With walking stick in one hand and the porter's in the other, I tried valiantly to move forward though at times the porter was literally dragging me up the precipitous slopes or rescuing me from sliding down sheer declines, twigs and vines attacking from both sides of the non-trail, entangling my feet and arms to further impede progress in either direction. At times, I thought either my arm would be pulled off by the porter or my legs by the vines.

trekkers ascending slope in Bwindi Impenetrable Forest, Uganda

All the while, I couldn't help but feel guilty for thinking to myself how little at that point I cared about the gorillas and how much I was worried about surviving the grueling trip back. I was seriously considering becoming a modern day Dian Fossey and staying with the gorillas, assuming we ever reached them, just to avoid the return trip.

I wish we could say the trip was worth it but by the time we finally dragged ourselves or more appropriately were dragged by the porters to the designated area where the gorillas had been, they had left. This is just not what you want to hear after what several of us on the trek agreed was the most difficult thing we had ever done in our lives.

Another 15 minutes down yet one more very steep embankment finally brought us into view of a couple of gorillas chowing down in the bush. Yes they were fun to see but most were hidden in the trees and bushes and admittedly for several of us though clearly not all a younger couple was far more enthusiastic there is very little that could have justified the arduous journey there. On the other hand, if the whole troop of gorillas were carousing about in an area where we could see them, we might have changed our minds.

gorillas among trees, Bwindi Impenetrable Forest, Uganda

But I would be remiss if I didn't recount the one highlight: All of a sudden, the mammoth silverback in front of us the alpha male of the group turned from chowing to charging, coming very close before the tracker waving his AK47 quickly sent him into retreat. And he both tracker and silverback remained immune to our pleas, now that we all had our cameras ready, to please try that again!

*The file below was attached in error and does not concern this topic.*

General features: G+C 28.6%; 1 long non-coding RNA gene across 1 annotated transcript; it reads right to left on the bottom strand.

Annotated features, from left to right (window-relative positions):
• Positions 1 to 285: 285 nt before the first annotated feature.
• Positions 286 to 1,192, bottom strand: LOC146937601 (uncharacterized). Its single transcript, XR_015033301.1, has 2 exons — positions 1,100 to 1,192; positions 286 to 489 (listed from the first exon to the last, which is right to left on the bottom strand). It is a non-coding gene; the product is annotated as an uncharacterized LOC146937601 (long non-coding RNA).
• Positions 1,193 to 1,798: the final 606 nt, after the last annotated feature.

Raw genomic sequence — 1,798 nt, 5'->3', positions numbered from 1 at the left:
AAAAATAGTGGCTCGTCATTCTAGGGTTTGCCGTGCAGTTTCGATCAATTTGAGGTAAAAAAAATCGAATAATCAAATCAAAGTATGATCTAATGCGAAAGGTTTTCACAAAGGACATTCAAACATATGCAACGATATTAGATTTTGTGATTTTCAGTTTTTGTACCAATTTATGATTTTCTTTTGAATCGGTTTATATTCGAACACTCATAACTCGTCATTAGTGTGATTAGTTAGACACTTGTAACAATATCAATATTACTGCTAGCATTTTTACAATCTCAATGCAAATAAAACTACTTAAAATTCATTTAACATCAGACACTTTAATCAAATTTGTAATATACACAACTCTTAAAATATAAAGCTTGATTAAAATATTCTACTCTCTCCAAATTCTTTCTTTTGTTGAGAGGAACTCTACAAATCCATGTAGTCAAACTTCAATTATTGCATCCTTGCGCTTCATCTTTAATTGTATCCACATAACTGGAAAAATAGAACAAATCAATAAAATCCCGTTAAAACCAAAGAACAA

author taking picture of male silverback, Bwindi Impenetrable Forest, Uganda

Did I mention that the literature says the treks can take as long as 7 hours? We left the bus at 9:30 a.m., returned at 4:30. You do the math.

The rest of the tale? While Vic and I were immersed in the most harrowing experience of our lives, our eight ElderTreks traveling companions had one of the best for which I will say they did feel a little guilty on our behalf. They related they walked along a road repeat: road near our lodge and within 20 minutes were in sight of their first gorilla. Another 15 minutes took them to a local farmer's banana plantation, which the 19 gorillas in the group were happily dismantling. Good for the gorillas, bad for the farmer, though the trekkers later took up a collection to compensate him. At some point, they told us sheepishly, they were totally surrounded by gorillas. So much for the 25-foot rule!

gorilla eating banana stalk close up
Photo courtesy of Jon Perica

But despite those two extreme experiences, most people experience something in between that no doubt qualifies as the "experience of a lifetime" promised by the tour. "The Eldertreks Uganda trip offers the most diverse scenery and wildlife highlighted by mountain gorillas and chimps than any other country in Africa," enthused Jon Perica, an environmentalist from Northridge, California.

author with traditiional medicine man